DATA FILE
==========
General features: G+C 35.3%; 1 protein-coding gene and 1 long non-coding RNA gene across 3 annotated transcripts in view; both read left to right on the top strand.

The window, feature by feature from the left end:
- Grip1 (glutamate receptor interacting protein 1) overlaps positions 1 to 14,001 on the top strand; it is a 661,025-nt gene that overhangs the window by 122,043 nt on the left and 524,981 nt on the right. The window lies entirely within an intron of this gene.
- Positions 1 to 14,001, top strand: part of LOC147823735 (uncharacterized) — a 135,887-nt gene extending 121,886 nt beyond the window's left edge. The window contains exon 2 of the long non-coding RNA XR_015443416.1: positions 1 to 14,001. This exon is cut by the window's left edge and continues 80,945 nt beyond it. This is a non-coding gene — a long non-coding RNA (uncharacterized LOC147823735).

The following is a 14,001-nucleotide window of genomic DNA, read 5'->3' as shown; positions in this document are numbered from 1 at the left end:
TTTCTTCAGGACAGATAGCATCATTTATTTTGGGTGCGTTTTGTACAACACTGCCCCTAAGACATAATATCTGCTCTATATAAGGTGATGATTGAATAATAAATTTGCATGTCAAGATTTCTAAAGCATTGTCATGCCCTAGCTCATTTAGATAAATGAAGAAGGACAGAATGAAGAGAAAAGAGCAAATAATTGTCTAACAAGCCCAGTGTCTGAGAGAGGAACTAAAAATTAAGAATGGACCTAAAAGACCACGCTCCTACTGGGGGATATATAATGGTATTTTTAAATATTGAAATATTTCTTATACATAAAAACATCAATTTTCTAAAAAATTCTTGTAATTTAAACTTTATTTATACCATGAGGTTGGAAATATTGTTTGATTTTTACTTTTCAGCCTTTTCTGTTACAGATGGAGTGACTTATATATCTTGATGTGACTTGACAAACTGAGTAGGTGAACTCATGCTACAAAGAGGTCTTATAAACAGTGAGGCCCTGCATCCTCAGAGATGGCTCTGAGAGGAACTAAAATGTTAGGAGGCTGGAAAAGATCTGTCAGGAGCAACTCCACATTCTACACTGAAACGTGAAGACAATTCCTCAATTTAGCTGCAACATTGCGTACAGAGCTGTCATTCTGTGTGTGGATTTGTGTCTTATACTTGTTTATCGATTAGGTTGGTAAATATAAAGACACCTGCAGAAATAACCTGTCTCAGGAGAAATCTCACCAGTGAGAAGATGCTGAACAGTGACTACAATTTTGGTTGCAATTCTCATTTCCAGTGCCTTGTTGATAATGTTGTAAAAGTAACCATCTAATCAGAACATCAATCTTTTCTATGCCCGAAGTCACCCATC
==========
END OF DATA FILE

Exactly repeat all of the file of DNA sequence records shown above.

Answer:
General features: G+C 35.3%; 1 protein-coding gene and 1 long non-coding RNA gene across 3 annotated transcripts in view; both read left to right on the top strand.

The window, feature by feature from the left end:
- Grip1 (glutamate receptor interacting protein 1) overlaps positions 1 to 14,001 on the top strand; it is a 661,025-nt gene that overhangs the window by 122,043 nt on the left and 524,981 nt on the right. The window lies entirely within an intron of this gene.
- Positions 1 to 14,001, top strand: part of LOC147823735 (uncharacterized) — a 135,887-nt gene extending 121,886 nt beyond the window's left edge. The window contains exon 2 of the long non-coding RNA XR_015443416.1: positions 1 to 14,001. This exon is cut by the window's left edge and continues 80,945 nt beyond it. This is a non-coding gene — a long non-coding RNA (uncharacterized LOC147823735).

The following is a 14,001-nucleotide window of genomic DNA, read 5'->3' as shown; positions in this document are numbered from 1 at the left end:
TTTCTTCAGGACAGATAGCATCATTTATTTTGGGTGCGTTTTGTACAACACTGCCCCTAAGACATAATATCTGCTCTATATAAGGTGATGATTGAATAATAAATTTGCATGTCAAGATTTCTAAAGCATTGTCATGCCCTAGCTCATTTAGATAAATGAAGAAGGACAGAATGAAGAGAAAAGAGCAAATAATTGTCTAACAAGCCCAGTGTCTGAGAGAGGAACTAAAAATTAAGAATGGACCTAAAAGACCACGCTCCTACTGGGGGATATATAATGGTATTTTTAAATATTGAAATATTTCTTATACATAAAAACATCAATTTTCTAAAAAATTCTTGTAATTTAAACTTTATTTATACCATGAGGTTGGAAATATTGTTTGATTTTTACTTTTCAGCCTTTTCTGTTACAGATGGAGTGACTTATATATCTTGATGTGACTTGACAAACTGAGTAGGTGAACTCATGCTACAAAGAGGTCTTATAAACAGTGAGGCCCTGCATCCTCAGAGATGGCTCTGAGAGGAACTAAAATGTTAGGAGGCTGGAAAAGATCTGTCAGGAGCAACTCCACATTCTACACTGAAACGTGAAGACAATTCCTCAATTTAGCTGCAACATTGCGTACAGAGCTGTCATTCTGTGTGTGGATTTGTGTCTTATACTTGTTTATCGATTAGGTTGGTAAATATAAAGACACCTGCAGAAATAACCTGTCTCAGGAGAAATCTCACCAGTGAGAAGATGCTGAACAGTGACTACAATTTTGGTTGCAATTCTCATTTCCAGTGCCTTGTTGATAATGTTGTAAAAGTAACCATCTAATCAGAACATCAATCTTTTCTATGCCCGAAGTCACCCATC